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Thread: Broadband Power Lines (BPL)

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    SG MVP Lefty's Avatar
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    Broadband Power Lines (BPL)

    An interesting take on a new technology. Since I am on my way to become a ham, I hold interest in both. Discuss.

    DirecTV Announces Plan to Provide Service via BPL

    According to the August 15 edition of The Wall Street Journal, "Satellite-television provider DirecTV announced a wholesale agreement today with Current Group to provide high-speed Internet service over electric-power lines," otherwise known as broadband over powerlines (BPL). "Broadband over power line is a new technology that allows customers to plug a modem device the size of a cell phone into an electric outlet and connect a cable from their computer for Internet access that is capable of speeds that are faster than some popular Internet plans from cable and phone companies. Current is building out broadband networks in Cincinnati and Dallas-Fort Worth and is in talks with a number of utilities around the world about a commercial rollout," the Journal said.

    ARRL CEO David Sumner, K1ZZ, said "There is no reason to panic [over this decision]. ARRL's only concern about BPL is the interference potential. In that regard, the approach that Current has taken to date -- limiting its use of the medium-voltage lines to 30-50 MHz and using the HomePlug standard to avoid the HF ham bands on the low-voltage drop -- has been satisfactory. If the FCC mandated what Current has been doing, we would be quite happy."

    Sumner continued: "We can be glad that DirecTV chose to align itself with a BPL company that has taken the interference problem seriously and has a good track record of avoiding interference in the amateur bands."

    ARRL Laboratory Manager Ed Hare, W1RFI, commented, "ARRL and Current have communicated regularly over the past few years. Current has been an early leader in carefully choosing its design to avoid interference to Amateur Radio. They don't operate below 30 MHz on overhead lines at all, and use HomePlug technology, which doesn't use the ham bands, in customers' premises. To date, ARRL has no Amateur Radio interference reports involving Current or HomePlug equipment."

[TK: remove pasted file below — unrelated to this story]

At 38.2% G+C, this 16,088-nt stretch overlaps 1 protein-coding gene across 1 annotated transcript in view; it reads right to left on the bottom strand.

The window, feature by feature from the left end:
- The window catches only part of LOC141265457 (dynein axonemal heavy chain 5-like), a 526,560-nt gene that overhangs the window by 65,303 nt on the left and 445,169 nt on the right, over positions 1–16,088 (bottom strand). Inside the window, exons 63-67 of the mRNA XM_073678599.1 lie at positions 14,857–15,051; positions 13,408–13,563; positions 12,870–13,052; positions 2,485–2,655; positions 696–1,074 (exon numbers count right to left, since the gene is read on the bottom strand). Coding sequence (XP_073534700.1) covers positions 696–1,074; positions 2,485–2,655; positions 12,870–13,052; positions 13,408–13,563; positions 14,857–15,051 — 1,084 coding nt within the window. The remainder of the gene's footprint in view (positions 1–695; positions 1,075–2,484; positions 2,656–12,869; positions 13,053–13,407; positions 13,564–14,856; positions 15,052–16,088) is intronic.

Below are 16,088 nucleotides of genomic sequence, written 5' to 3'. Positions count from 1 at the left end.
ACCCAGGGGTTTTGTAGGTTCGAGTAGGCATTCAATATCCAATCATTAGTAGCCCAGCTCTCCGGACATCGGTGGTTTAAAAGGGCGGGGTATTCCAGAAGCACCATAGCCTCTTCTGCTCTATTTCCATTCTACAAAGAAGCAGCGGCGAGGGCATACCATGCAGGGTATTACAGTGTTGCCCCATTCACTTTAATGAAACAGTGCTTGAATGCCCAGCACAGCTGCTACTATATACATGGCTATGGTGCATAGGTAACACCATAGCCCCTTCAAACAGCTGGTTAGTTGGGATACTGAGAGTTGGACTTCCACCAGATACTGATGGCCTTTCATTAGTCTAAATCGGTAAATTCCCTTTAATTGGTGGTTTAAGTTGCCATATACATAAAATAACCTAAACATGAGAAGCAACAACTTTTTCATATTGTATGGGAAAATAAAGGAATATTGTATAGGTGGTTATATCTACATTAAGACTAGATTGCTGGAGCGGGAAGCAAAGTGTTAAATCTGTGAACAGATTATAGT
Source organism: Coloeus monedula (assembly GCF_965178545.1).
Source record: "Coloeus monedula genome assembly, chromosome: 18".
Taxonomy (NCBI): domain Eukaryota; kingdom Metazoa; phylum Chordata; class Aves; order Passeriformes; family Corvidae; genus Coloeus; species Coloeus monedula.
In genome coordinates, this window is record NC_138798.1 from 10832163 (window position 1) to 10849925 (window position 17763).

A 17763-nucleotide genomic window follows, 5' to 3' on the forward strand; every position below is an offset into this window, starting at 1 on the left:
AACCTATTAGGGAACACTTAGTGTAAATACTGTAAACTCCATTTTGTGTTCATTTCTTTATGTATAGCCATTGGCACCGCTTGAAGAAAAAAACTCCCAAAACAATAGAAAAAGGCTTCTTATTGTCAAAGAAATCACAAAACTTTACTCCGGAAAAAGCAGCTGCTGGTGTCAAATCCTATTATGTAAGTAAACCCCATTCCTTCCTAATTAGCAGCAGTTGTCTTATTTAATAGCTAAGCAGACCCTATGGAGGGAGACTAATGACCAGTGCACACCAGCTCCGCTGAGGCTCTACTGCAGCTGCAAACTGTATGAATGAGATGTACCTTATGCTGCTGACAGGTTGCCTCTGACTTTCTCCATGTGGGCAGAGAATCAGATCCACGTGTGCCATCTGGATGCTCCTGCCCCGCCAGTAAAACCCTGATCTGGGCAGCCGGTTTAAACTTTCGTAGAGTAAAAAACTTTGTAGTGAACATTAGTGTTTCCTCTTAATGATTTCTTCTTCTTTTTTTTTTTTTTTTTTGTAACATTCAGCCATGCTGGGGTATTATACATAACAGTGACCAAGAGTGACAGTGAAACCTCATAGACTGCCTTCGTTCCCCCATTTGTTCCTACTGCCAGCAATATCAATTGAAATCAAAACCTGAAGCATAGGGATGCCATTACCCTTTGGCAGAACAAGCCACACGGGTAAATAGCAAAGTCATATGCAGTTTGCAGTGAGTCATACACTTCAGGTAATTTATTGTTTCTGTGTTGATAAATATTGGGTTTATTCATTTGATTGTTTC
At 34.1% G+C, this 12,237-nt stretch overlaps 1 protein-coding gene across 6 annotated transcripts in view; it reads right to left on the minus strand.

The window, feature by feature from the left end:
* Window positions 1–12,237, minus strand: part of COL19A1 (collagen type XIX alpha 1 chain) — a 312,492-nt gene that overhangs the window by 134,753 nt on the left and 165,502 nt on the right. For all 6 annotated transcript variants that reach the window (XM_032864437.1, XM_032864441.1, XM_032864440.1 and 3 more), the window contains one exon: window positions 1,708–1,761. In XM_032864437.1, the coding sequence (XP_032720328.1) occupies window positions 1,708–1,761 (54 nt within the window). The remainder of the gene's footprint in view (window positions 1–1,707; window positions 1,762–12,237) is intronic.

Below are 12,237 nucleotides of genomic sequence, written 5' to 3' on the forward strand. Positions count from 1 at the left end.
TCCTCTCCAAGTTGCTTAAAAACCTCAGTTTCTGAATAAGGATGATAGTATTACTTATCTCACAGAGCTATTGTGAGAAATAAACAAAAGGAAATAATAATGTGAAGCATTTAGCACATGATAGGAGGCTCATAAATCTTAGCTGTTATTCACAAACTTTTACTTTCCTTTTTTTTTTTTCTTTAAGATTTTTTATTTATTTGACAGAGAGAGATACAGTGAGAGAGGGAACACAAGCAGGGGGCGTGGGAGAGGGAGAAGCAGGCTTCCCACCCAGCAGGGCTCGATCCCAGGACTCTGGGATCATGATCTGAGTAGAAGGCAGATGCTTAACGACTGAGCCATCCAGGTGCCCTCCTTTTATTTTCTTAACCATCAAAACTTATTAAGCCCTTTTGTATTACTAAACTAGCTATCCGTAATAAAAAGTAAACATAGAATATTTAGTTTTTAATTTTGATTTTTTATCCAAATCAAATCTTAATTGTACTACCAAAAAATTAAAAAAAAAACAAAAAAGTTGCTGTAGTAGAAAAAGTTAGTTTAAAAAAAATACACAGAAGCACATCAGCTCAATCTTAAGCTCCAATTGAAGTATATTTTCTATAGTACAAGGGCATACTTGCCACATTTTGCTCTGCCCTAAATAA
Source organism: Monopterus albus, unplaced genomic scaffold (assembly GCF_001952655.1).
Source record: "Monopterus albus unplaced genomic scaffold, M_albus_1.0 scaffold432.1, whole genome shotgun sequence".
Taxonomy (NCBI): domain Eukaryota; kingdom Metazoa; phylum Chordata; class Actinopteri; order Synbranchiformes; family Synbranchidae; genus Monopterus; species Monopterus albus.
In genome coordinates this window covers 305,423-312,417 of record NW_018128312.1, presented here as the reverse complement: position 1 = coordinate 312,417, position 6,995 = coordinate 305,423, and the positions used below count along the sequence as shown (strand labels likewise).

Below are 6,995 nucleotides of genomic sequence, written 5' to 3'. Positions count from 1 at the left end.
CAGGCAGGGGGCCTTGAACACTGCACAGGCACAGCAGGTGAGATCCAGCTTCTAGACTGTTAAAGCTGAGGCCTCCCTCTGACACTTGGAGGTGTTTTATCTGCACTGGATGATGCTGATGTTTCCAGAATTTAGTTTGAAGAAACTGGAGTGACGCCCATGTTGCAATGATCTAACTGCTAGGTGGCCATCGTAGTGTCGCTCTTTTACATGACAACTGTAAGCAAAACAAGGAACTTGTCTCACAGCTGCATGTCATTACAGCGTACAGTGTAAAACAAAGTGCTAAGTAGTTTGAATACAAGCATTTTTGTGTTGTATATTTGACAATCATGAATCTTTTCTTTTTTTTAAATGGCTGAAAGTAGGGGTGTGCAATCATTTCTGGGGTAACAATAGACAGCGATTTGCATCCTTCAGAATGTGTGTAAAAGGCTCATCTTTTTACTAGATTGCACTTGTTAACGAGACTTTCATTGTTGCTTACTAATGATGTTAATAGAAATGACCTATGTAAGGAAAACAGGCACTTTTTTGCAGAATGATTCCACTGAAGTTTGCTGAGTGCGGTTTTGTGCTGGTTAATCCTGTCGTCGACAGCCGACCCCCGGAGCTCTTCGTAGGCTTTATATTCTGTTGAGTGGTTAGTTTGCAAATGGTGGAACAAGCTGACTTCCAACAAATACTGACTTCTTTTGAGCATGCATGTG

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  3. #3
    Senior Member Blisster's Avatar
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    been reading about BPL for years now.


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    ♫♪ ♫♪ ♫♪ ♫♪ downhill's Avatar
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    Quote Originally Posted by Blisster View Post
    been reading about BPL for years now.
    Yep. I've all but figured that it must not be very feasible, given the potential for it.

    If they can figure out how to limit interference, then they do face less resistance in areas for testing.

    Again, the potential is staggering.

  5. #5
    SG MVP Lefty's Avatar
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    Quote Originally Posted by downhill View Post
    Again, the potential is staggering.
    Especially like remote states like Maine where they don't have cable companies or a phone co., nearby. I have folks 5 miles away in the dark ages.

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    A+, S+, M+, C+, CySA+ Shinobi's Avatar
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    Quote Originally Posted by Lefty View Post
    Especially like remote states like Maine where they don't have cable companies or a phone co., nearby. I have folks 5 miles away in the dark ages.
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  7. #7
    Ohh Hell yeah.. Sava700's Avatar
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    its available in my area now has been for years....works great and I've not seen much problem with HAM radio operations.

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